Mr. President: It’s time to make your veto pen great again — or be a lame duck

This week may very well determine the outcome of the midterm elections.

Donald Trump
Mandel Ngan/AFP | Getty Images

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“I have my veto pen drawn and ready for any tax increase that Congress might even think of sending up. And I have only one thing to say to the tax increasers. Go ahead make my day.” ~Ronald Reagan, 1985

Have you ever imagined what our Founders would think if they were to come back alive and witness the sorry state of our republic and the system they created? I’d love to see the look on their faces were they to see, of all things, the fact that the presidential veto barely exists and instead the judiciary vetoes legislation.

President Trump has never used his veto pen. You might not find that surprising, since his political party controls Congress. But Republicans have been passing one budget bill after another that violates every tenet of Trump’s campaign agenda. The president’s veto pen is an extremely powerful tool to leverage a president’s agenda, particularly on budget bills. Vetoes have been overridden only 111 times in our nation’s history, just eight times since President Reagan’s tenure. Yet Trump seems to think he must sign anything that passes. He refuses to even threaten a veto. That time is now … or never.

This week may very well determine the outcome of the midterm elections. The omnibus budget bill, which will fund all government programs for the remainder of the fiscal year, will be voted on this week. This is the last opportunity for Trump to score points for his agenda and build a narrative from which to win back voters. Sadly, unless conservatives are vigilant, this bill will provide even more victories for the Left while depressing conservatives. It will fund sanctuary cities, fund Planned Parenthood, bail out insurance companies, and create more and more massive debt. Amidst the clamor over palace intrigue in the White House and endless scandals, this is the single most important story of March.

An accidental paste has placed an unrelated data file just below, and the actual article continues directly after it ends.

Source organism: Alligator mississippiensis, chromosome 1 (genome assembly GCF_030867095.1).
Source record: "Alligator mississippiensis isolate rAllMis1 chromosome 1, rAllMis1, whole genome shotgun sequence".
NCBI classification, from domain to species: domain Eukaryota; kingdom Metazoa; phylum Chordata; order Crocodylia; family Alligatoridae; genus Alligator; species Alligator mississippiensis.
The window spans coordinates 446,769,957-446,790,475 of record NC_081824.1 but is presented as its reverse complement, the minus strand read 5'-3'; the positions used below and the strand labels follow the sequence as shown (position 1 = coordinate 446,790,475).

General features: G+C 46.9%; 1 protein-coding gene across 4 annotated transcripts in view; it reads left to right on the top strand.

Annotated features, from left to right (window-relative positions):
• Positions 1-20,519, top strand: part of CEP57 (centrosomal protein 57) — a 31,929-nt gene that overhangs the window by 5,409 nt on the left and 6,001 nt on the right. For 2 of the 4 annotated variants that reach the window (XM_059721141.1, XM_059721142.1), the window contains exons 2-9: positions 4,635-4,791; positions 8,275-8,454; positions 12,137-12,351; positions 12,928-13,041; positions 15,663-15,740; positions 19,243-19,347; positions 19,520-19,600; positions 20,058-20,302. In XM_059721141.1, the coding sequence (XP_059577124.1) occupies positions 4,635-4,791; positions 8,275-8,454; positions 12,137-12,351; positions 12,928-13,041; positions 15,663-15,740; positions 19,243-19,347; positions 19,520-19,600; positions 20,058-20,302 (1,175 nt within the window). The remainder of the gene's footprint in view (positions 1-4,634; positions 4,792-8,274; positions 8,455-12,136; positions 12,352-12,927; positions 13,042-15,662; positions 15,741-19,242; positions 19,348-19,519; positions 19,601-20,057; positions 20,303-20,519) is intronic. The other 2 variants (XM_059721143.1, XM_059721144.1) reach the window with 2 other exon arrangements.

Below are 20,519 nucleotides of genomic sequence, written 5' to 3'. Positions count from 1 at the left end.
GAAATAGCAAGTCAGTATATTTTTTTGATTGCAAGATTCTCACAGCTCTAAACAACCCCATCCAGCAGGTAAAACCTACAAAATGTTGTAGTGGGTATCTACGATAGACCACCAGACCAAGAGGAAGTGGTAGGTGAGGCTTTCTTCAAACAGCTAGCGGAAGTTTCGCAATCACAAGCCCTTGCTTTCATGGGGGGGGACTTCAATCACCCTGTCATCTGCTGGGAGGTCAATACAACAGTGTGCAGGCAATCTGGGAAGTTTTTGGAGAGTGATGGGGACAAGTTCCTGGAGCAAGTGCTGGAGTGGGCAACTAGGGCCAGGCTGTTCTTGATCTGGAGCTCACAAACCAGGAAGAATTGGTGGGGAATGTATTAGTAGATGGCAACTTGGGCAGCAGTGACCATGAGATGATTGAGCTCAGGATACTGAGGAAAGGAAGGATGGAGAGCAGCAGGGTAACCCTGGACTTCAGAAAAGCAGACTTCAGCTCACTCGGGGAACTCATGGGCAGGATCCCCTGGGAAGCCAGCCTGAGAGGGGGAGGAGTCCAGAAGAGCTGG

The Founders feared the veto would be too powerful

The most potent weapon in the president’s arsenal of constitutional tools is the veto. As Alexander Hamilton wrote in Federalist 73, a veto “not only serves as a shield to the Executive, but it furnishes an additional security against the enaction of improper laws. It establishes a salutary check upon the legislative body, calculated to guard the community against the effects of faction, precipitancy, or of any impulse unfriendly to the public good, which may happen to influence a majority of that body.”

Our Founders understood that the legislature would predominate in a republic, which is why they gave the president this powerful tool. As Madison said, ”Ambition must be made to counteract ambition.”

If we had spoken to the Founders during the Constitutional Convention, they would have candidly admitted that their master plan could run off the tracks in many different ways. One thing they likely never considered, though, was that the presidential veto pen would turn out to be a weak tool.

Before proposing the balance of a veto override, the Founders were concerned that the absolute negative of a presidential veto would shift the balance of power way too far to the executive. During the debate of June 4, 1787, when James Wilson and Alexander Hamilton proposed a veto power, Benjamin Franklin contended that past experience showed that governors using such power led to executive extortion. “No good law whatever could be passed without a private bargain with him,” complained Franklin. The great Roger Sherman feared “enabling any one man to stop the will of the whole” because “no one man could be found so far above all the rest in wisdom.”